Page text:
A recent study have shown that modern pop music really is louder and does all sound the same.
Researchers in Spain used a huge archive known as the Million Song Dataset, which breaks down audio and lyrical content into data that can be crunched, to study pop songs from 1955 to 2010. A team led by artificial intelligence specialist Joan Serra at the Spanish National Research Council ran music from the last 50 years through some complex algorithms and found that pop songs have become intrinsically louder and more bland in terms of the chords, melodies and types of sound used.
"We obtained numerical indicators that the diversity of transitions between note combinations - roughly speaking chords plus melodies - has consistently diminished in the last 50 years", Serra told Reuters
They also found the so-called timbre palette has become poorer. The same note played at the same volume on, say, a piano and a guitar is said to have a different timbre, so the researchers found modern pop has a more limited variety of sounds. Intrinsic loudness is the volume baked into a song when it is recorded, which can make it sound louder than others even at the same volume setting on an amplifier.
The music industry has long been accused of ramping up the volume at which songs are recorded in a 'loudness war' but Serra says this is the first time it has been properly measured using a large database.
The study, which appears in the journal Scientific Reports, offers a handy recipe for musicians in a creative drought: old tunes re-recorded with increased loudness, simpler chord progressions and different instruments could sound new and fashionable.
I agree with Joan Serra, in general. I've never been interested in popular music apart from this or that individual song. Backbeat I find monotonous and it tends to give me a headache.
I did go through an interval in the late '60s and early '70s when I enjoyed the then-popular Folk and Folk-rock, at least certain artists. Since then it's been all classical with just a little jazz, mostly Hard-bop and Modal.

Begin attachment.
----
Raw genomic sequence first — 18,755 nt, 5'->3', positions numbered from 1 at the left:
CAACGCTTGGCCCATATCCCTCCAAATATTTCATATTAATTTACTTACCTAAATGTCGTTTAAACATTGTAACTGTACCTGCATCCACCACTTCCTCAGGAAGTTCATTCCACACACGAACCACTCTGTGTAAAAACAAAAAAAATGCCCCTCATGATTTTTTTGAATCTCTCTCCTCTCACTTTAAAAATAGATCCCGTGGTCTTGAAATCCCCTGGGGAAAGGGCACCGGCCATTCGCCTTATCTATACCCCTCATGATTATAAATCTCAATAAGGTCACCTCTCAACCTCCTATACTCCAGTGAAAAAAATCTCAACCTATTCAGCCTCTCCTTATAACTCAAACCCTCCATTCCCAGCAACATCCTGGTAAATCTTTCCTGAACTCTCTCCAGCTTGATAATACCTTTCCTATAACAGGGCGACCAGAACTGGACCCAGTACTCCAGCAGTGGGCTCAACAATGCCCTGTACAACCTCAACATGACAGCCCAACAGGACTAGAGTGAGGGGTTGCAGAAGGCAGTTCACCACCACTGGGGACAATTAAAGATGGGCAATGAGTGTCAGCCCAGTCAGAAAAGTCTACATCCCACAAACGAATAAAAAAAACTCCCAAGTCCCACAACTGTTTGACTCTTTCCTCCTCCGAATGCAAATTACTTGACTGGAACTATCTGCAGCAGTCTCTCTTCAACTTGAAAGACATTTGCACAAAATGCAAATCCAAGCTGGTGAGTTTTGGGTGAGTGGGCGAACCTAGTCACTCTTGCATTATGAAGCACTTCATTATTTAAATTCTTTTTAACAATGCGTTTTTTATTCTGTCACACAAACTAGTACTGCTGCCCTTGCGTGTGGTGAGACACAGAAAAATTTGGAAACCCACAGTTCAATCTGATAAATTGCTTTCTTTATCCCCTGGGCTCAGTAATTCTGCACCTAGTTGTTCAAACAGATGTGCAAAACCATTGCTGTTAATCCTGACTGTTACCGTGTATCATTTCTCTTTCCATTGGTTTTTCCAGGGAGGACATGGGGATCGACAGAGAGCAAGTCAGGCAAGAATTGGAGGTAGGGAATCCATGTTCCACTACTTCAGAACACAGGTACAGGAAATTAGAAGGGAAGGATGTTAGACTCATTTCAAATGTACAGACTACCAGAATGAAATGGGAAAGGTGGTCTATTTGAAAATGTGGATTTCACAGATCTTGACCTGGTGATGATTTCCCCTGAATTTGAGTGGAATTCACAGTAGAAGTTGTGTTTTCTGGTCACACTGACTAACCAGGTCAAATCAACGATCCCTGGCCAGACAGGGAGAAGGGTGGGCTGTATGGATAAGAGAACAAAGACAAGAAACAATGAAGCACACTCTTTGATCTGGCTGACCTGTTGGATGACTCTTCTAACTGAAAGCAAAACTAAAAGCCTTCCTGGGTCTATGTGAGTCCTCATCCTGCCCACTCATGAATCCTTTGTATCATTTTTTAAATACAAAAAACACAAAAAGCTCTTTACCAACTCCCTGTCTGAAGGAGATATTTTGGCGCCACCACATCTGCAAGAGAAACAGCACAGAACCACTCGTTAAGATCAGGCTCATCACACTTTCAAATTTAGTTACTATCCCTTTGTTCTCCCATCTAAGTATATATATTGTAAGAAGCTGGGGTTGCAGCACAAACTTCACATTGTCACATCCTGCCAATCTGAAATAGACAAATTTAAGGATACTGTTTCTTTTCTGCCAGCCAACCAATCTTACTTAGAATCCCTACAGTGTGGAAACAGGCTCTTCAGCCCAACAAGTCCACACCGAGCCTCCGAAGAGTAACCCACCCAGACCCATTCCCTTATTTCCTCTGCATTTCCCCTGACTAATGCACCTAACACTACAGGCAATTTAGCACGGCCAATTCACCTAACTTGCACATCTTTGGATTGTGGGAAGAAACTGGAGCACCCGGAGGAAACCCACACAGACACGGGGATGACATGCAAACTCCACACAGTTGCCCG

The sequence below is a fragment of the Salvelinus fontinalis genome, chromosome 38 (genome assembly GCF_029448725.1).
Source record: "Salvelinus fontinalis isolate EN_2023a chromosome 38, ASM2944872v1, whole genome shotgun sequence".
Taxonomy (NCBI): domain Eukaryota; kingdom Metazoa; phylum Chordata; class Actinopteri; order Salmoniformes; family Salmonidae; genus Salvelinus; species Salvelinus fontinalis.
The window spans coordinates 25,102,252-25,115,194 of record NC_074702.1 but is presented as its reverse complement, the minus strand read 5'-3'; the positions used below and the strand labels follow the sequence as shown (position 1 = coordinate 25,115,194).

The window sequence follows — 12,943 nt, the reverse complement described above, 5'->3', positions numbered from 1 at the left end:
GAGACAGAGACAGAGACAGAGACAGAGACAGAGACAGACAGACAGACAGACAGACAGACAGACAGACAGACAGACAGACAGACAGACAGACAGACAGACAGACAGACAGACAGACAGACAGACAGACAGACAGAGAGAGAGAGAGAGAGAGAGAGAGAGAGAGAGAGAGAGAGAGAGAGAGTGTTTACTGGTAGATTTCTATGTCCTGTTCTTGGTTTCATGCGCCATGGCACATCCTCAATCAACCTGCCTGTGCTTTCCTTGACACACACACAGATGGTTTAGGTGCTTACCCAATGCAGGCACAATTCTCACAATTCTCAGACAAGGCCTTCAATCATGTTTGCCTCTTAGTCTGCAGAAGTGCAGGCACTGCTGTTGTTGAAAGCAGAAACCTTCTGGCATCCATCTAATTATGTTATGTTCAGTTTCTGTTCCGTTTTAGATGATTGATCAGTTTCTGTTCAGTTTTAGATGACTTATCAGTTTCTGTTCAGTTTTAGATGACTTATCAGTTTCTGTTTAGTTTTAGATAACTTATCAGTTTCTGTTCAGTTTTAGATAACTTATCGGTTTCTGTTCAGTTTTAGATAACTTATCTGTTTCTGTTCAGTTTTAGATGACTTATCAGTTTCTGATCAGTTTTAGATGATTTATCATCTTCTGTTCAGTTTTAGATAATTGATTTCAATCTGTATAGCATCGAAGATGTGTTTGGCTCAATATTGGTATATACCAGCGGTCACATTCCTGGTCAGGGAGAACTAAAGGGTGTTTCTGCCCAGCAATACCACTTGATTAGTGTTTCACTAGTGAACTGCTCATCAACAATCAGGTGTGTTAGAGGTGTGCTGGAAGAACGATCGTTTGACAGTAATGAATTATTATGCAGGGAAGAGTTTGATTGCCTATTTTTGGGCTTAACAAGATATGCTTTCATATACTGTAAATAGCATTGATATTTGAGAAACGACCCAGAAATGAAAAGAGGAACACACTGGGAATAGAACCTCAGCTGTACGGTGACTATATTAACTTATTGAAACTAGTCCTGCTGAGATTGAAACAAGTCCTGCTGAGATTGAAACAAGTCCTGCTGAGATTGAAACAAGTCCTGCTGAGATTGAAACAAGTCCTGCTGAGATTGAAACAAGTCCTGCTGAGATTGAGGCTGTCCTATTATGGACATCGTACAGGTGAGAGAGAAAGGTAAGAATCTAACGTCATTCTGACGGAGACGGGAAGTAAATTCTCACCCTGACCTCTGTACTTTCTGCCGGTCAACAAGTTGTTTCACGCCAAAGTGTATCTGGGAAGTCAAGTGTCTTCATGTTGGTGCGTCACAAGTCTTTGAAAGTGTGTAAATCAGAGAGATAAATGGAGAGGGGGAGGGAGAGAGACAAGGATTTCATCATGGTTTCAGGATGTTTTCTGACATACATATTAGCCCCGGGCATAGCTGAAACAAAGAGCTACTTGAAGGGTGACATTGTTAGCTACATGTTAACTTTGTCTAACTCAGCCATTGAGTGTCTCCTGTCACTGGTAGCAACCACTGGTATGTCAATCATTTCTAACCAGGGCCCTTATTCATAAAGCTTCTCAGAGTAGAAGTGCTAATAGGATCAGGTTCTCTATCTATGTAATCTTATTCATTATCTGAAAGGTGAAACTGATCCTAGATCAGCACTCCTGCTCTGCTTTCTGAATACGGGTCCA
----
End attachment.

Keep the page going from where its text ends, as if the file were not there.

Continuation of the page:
What you are seeing here is the transition from full studio quality recording, to more home based recording on DAW's. It could also be the result of going from analog to pro tools based recording. If you use the A/D and D/A converters in the software, it is known to slightly bleach timbre. These things coupled with the fact there are only a dozen or so producers producing pop music, and the shrinking recording budgets, and you have the receipe for highly compressed, timbre bleached, overly processed sound with little variety in beat and tune.
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These things coupled with the fact there are only a dozen or so producers producing pop music, and the shrinking recording budgets, and you have the receipe for highly compressed, timbre bleached, overly processed sound with little variety in beat and tune.
Might as well add excessive bass to the mix also
I watch local music channels (CoolTV) which play today's pop tune videos and some of songs make my subwoofer to go overdrive. The excessive bass almost make it unlistenable. The producers must be deaf.
I've noticed the higher recorded volume, but pop songs over the last couple of years (especially GAGA) have this crashy sound to it, making the song unlistenable. It's even more noticible on a hifi system.